Major competitors like Microsoft, Amazon, and Google frequently attempt to outperform the competition in the cloud computing sector. Amazon introduced the Hpc6a high performance computing (HPC) instance earlier this year for its Elastic Computer Cloud (EC2) platform. These instances were noted to provide 65% better price performance in comparison to other high-performing AWS EC2 instances available at the time and are powered by AMD’s 3rd Gen AMD EPYC processors.
The HX-series and HBv4-series are two new, next-generation Azure virtual machines that Microsoft has unveiled today, shortly after AMD announced its 4th generation EPYC processors. In addition to the very newest technologies, like those mentioned above, the former also includes AMD EPYC processors from even further into the future, known as “Genoa X,” which are scheduled for an expected H1 GA release next year.
The new VMs also have the following features to reduce costs and increase performance:
- DDR5 memory bandwidth of 800 GB/s (STREAM TRIAD).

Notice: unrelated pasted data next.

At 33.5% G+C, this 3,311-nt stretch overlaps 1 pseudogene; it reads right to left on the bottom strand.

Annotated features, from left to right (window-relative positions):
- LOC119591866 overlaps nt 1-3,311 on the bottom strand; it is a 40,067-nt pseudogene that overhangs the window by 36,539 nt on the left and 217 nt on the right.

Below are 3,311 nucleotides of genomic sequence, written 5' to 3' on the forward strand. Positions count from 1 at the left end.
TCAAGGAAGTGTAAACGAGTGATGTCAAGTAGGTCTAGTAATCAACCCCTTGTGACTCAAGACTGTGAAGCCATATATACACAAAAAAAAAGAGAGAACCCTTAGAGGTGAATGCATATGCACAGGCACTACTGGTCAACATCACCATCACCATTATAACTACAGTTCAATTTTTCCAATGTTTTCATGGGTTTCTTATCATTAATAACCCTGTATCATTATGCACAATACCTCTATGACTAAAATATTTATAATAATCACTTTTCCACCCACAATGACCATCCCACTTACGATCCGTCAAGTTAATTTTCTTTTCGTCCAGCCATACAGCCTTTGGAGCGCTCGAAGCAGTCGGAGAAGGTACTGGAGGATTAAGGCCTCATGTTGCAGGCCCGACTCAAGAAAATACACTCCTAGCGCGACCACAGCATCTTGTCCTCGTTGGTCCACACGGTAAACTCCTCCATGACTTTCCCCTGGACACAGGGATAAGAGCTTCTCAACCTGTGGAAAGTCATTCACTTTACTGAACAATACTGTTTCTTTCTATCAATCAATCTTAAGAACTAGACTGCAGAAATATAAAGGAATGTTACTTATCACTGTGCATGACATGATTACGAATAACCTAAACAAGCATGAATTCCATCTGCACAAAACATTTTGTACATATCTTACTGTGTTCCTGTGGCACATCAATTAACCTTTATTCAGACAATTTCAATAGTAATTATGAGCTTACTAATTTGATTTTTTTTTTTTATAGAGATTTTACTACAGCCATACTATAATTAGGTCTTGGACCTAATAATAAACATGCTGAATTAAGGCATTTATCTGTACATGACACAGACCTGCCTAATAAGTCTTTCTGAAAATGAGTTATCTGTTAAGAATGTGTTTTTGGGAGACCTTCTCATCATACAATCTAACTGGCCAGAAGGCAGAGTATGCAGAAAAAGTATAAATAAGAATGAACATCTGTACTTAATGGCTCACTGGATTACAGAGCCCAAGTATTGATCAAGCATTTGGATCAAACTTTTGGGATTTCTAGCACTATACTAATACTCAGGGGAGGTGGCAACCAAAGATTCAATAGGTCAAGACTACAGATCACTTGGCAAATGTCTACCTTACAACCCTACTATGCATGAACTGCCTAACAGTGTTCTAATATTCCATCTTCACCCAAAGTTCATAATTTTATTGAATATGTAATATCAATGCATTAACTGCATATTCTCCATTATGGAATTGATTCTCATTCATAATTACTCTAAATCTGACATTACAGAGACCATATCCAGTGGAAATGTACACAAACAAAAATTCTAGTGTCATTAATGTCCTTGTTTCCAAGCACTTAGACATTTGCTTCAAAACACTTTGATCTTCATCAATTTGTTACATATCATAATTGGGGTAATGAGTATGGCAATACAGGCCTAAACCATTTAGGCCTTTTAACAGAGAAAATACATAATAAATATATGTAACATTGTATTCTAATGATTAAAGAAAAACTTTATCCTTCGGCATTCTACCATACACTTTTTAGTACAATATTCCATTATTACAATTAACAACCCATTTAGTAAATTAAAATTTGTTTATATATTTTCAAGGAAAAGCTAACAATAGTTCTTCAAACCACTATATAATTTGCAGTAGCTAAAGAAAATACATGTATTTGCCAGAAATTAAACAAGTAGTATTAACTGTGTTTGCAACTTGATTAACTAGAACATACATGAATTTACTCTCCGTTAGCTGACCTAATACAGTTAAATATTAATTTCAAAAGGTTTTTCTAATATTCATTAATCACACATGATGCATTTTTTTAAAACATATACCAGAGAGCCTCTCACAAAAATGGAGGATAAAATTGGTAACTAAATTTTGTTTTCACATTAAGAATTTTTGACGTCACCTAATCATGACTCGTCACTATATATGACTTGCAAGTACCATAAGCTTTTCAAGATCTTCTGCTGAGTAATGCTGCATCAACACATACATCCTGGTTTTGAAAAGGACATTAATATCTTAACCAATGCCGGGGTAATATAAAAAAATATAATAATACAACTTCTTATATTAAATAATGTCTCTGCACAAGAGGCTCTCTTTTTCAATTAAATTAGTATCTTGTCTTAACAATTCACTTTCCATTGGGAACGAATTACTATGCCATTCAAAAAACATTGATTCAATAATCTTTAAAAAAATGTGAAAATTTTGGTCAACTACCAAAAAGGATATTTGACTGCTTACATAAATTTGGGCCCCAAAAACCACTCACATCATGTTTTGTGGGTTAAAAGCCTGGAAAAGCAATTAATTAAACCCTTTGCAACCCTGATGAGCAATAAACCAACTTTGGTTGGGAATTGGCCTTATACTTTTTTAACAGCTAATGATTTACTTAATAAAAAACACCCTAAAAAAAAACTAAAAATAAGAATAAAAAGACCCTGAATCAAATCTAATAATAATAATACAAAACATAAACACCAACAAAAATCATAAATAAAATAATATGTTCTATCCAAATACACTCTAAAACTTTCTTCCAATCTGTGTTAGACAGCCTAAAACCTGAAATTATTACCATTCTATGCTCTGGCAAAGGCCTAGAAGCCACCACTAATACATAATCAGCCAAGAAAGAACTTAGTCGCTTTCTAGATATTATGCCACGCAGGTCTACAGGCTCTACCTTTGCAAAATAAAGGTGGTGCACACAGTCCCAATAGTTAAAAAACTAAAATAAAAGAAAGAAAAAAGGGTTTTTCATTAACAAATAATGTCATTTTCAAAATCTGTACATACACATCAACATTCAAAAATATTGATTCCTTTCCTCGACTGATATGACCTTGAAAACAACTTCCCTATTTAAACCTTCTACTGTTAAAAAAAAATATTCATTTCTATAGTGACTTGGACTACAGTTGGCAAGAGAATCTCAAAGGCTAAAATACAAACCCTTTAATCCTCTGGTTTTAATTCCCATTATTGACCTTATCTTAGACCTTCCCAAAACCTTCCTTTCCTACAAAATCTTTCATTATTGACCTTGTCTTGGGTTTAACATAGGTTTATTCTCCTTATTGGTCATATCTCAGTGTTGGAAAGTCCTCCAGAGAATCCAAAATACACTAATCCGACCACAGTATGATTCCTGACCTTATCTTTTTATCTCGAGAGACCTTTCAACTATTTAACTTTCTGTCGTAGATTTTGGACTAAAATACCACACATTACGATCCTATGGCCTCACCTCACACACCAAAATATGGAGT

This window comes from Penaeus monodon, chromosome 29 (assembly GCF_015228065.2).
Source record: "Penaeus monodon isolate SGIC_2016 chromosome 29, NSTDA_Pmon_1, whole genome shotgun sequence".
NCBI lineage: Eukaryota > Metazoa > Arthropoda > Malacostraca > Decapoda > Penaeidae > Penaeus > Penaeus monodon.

- First on the public cloud, NVIDIA Quantum-2 CX7 InfiniBand at 400 Gb/s.
- Azure Accelerated Networking at 80 Gbps.
- Storage bandwidth of 12 GB/s (read) and 7 GB/s (write) is provided by PCIe Gen4 NVMe SSDs.
According to Microsoft’s testing in several areas, the HBv4 and HX perform at least two times better than the HBv3 series and four to five times better than “four-year-old” server technology. Workloads such as computational fluid dynamics (CFD), finite element analysis, frontend and backend electronic design automation (EDA), rendering, molecular dynamics, computational geoscience, weather simulation, AI inference, and financial risk analysis have been noted as being optimised for the new series.
The VM primarily targets larger versions that employ 3, 4, and 5nm standard processes for the HX-series. HX VMs will feature up to 60 GB of RAM per core, which is three times as much RAM as customers have previously seen in H-series VMs. Both of the new series will make use of the 400 Gigabit NVIDIA Quantum-2 InfiniBand for the first time in Azure.
When the Genoa X processors are introduced, Microsoft has stated that the HBv4 VMs would be modified to use them, along with the addition of 3D V-cache. Anyone interested in delving deeper into the technical details surrounding the most recent releases can do so here.